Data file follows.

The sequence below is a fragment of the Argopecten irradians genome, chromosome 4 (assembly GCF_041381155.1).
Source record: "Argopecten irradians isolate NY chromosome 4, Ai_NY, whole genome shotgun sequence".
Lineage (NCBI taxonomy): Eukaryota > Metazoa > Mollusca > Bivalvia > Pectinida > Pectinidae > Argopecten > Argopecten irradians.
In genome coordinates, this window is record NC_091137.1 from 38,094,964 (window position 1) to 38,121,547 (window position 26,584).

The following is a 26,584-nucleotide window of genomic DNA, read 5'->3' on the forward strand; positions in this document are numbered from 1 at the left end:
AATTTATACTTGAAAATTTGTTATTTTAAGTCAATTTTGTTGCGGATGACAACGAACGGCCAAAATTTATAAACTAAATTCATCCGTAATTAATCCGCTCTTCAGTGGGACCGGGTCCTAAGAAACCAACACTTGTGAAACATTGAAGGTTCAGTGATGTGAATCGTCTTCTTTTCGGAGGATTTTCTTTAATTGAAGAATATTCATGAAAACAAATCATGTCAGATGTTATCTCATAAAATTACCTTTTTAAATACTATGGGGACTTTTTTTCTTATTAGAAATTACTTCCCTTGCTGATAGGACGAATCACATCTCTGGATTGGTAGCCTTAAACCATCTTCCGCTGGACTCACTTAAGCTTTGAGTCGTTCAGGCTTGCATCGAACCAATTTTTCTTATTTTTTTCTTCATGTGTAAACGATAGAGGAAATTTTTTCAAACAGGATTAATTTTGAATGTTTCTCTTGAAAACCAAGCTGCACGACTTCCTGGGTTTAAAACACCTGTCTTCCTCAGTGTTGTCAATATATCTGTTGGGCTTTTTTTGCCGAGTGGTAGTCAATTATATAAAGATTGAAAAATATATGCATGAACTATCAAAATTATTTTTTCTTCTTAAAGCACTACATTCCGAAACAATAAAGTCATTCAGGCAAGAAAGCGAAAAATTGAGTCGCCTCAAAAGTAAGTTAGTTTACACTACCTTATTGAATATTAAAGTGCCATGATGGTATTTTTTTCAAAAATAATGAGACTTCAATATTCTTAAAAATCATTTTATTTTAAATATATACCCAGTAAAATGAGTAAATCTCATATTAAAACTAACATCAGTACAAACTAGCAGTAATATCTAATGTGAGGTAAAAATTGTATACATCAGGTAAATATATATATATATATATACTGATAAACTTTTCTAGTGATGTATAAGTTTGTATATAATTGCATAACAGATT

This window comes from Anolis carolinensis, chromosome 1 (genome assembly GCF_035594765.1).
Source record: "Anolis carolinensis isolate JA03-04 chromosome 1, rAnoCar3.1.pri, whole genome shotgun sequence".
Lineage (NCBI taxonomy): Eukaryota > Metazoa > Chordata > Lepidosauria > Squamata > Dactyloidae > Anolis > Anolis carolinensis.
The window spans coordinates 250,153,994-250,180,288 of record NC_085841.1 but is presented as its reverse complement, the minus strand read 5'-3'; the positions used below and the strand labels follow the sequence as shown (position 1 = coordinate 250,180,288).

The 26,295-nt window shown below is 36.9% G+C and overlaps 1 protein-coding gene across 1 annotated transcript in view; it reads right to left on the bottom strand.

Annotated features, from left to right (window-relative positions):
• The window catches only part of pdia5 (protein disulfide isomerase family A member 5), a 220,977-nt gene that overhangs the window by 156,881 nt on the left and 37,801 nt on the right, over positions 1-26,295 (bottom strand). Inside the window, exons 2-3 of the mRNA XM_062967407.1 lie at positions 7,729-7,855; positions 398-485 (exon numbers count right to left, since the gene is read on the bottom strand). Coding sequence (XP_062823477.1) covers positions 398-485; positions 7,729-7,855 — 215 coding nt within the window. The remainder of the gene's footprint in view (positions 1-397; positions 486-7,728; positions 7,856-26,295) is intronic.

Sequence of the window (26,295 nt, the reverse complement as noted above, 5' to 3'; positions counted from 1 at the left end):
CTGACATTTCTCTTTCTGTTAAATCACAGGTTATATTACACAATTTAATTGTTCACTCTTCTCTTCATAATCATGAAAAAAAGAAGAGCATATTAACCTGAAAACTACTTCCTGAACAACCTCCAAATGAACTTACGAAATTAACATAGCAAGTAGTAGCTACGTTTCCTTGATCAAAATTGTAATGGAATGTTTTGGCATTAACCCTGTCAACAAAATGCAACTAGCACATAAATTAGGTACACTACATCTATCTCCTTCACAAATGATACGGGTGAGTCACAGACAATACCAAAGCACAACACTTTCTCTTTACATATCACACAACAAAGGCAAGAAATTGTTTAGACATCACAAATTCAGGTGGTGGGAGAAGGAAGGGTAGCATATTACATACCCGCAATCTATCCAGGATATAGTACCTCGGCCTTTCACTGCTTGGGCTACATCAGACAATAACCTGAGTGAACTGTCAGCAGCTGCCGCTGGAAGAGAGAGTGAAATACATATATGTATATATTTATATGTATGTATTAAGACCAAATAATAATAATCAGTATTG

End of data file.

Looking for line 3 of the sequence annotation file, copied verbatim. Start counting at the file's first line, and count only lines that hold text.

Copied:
Lineage (NCBI taxonomy): Eukaryota > Metazoa > Mollusca > Bivalvia > Pectinida > Pectinidae > Argopecten > Argopecten irradians.